Things to do in Whangamata
- Hang at the beach, of course! It’s also worth noting that Whangamata Beach is a hugely popular surf spot when the swell is right. Even if you don’t surf, it’s fun to watch the action on a big surf day.
- On a calm-weather day, try kayaking to Donut Island (Whenuakura Wildlife Sanctuary). Here, you can paddle into a turquoise lagoon within a hollowed-out island cave. Make sure to follow the rules and don’t actually step foot on the island; it’s a fragile and sacred place. For kayak hire, check Peddle and Paddle.
- Hike to Wentworth Valley Falls (3 km (1.8 miles) / 2-2.5 hours return)
- Grab a bite at Port Road Project, which serves up Scandi-inspired fare in a chic, airy space. Their “Pytti Panna” (Swedish bubble & squeak) is next-level good, as are their waffle fries. Actually, everything is amazing here—just go and you’ll see!
- If a burger is calling your name, head to Soul Burger. They have hearty, yum burgers for carnivores and plant-based eaters alike.
Where to camp/stay in Whangamata
- Campers can head to Wentworth Valley Campground, a DOC-run campground set in the bush, and only a 5-minute drive from Whangamata. This is also the starting point for the Wentworth Valley Falls hike. This is a lovely place to stay, but to be honest, we always head to nearby Opoutere Beach Camping. You can find more details two sections down!
5) Onemana Beach / Octopus Bay (Pokohino Beach)
At a glance: A beautiful white sand beach with a secret hike-in beach nearby.
If you’re after both an adventure and a stunning beach, then head on over to Onemana. This sleepy, lovely little village is home to a beautiful beach of the same name. You could easily spend an afternoon hanging out on the beach here.
Pokohino Beach (Octopus Bay)
The best part about Onemana, though, is that it also has a secret beach nearby: Pokohino Beach (aka Octopus Bay). Pokohino Beach is hike-in only along a steep, forested path. If you’re up for an adventure then it’s well worth the effort to get there.
There’s a forestry road you can apparently take to get to the carpark for Pokohino Beach. What we do, however, is park at Onemana Beach and walk from there. If you walk to the southernmost point of Onemana Beach, you’ll spot a faint trail that leads you up into the forest. Take the trail, and you’ll eventually emerge at Pokohino Beach after about 45 minutes (you’ll get some epic glimpses of the sea along the way). Remember that you’ll need to hike back up the same way you came down—and it’s a steep trail.
Important note: Please, please remember to pack out anything you bring into Pokohino Beach. We’ve been disappointed to see a big pile of bottles and remnants of a bonfire left on the beach from partiers the night before. Please leave this beautiful beach as unspoiled as you found it!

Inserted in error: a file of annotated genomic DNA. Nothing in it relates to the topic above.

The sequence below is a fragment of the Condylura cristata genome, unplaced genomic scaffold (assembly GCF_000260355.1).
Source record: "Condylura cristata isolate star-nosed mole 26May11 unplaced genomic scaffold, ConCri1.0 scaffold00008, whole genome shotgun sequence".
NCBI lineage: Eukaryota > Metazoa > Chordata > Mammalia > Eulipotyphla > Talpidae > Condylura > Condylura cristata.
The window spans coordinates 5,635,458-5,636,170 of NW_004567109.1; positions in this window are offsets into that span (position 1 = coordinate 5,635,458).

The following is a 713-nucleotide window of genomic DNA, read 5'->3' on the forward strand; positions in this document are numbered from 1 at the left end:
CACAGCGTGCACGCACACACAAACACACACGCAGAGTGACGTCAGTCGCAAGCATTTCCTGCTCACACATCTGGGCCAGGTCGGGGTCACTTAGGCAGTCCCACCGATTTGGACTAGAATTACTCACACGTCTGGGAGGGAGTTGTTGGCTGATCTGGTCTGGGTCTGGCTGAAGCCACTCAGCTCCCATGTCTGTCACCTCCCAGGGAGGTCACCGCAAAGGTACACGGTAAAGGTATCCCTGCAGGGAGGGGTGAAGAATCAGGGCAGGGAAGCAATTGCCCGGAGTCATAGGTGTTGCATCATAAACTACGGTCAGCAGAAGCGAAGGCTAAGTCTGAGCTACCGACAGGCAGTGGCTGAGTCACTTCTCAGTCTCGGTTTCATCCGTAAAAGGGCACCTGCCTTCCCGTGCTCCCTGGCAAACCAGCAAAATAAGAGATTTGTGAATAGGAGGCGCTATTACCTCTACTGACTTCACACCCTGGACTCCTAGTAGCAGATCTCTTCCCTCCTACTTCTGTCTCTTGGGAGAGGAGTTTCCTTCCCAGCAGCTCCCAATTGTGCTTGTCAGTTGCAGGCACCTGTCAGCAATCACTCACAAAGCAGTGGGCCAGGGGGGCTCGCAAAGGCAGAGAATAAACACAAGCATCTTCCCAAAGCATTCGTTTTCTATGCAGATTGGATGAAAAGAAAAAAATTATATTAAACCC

6) Opoutere Beach / Opoutere Coastal Camping
At a glance: pristine white sand beach with an excellent camping ground.
If you like the beach, and you like camping, then you’ve got to get yourself to Opoutere Coastal Camping!
This is one of our top campgrounds in the entire country.
For a few quick details as to why we love this spot so much, here goes:
- This is Kiwi camping at its finest. It’s a small, independently-run campground with heaps of grassy sites, amidst a bird-filled pine forest, and right next to the beach (a five-minute walk through the pines).
- The beach at Opoutere is one of the best you’ll ever see. It has white sand, sparkling blue water, and no houses/structures in sight—just pines, sand, and water for days.
- While the campground does get crowded (for good reason), the beach itself is not busy at all. If you walk down the beach for just a few minutes, you can get a whole patch of sand all to yourself.
Note that the campground is seasonal—it’s open from October to May, and closes during the winter months.
Even if you don’t want to go camping, we recommend a visit to Opoutere if you’re at all a “beach person.” Prepare to be wowed!
To get to the public/day use carpark, see these Google map directions. The beach is a 20-ish minute walk from the carpark, all through the lovely pine forest.
7) Mount Paku, Tairua
At a glance: take a short hike to see epic views from the summit of a dormant volcano.
If you’re looking to stretch your legs along your Coromandel road trip, you should take a walk up Mount Paku in Tairua.
The summit of this dormant volcano offers a stunning view over the estuary, wild surf beach, and nearby Paunui. It’s a steep climb to the top, but only takes about 15 minutes (each way), and it’s well worth the effort.
Driving directions and a trail guide can be found here.
At a glance: quaint, lovely coastal village close to Cathedral Cove and Hot Water Beach.
Hahei is a beautiful little town in an excellent seaside location. It’s the perfect place to base yourself in if you want to explore two of the Coromandel’s most famous attractions: Cathedral Cove and Hot Water Beach.
No matter where you are in Hahei, you won’t be far from the beach—and a gorgeous one at that!
Things to do in and around Hahei
- Visit Cathedral Cove, one of NZ’s most beautiful beaches (see more info in the entry below)
- Dig your own hot pool in the sand at Hot Water Beach (more info two entries down)
- Take the short walk up to the Hahei Pa for 360-degree views over the sea and surrounding land. This is a hidden gem that’s so worth the visit.
- Sample delicious macadamia products and tour the farm at Cathedral Cove macadamias.
Where to eat and drink in Hahei
- Hot Water Brewing Co. / Purangi Winery: Hot Water Beach Brewing is located in nearby Whenuakite, and it’s a great spot for a drink and meal. They currently have guest pours by the proprietor of Purangi Winery, who is an absolute legend with an endless supply of good jokes and banter. Wash down one of the delicious wood-fired pizzas with a glass of the home-brewed feijoa cider or liqueurs.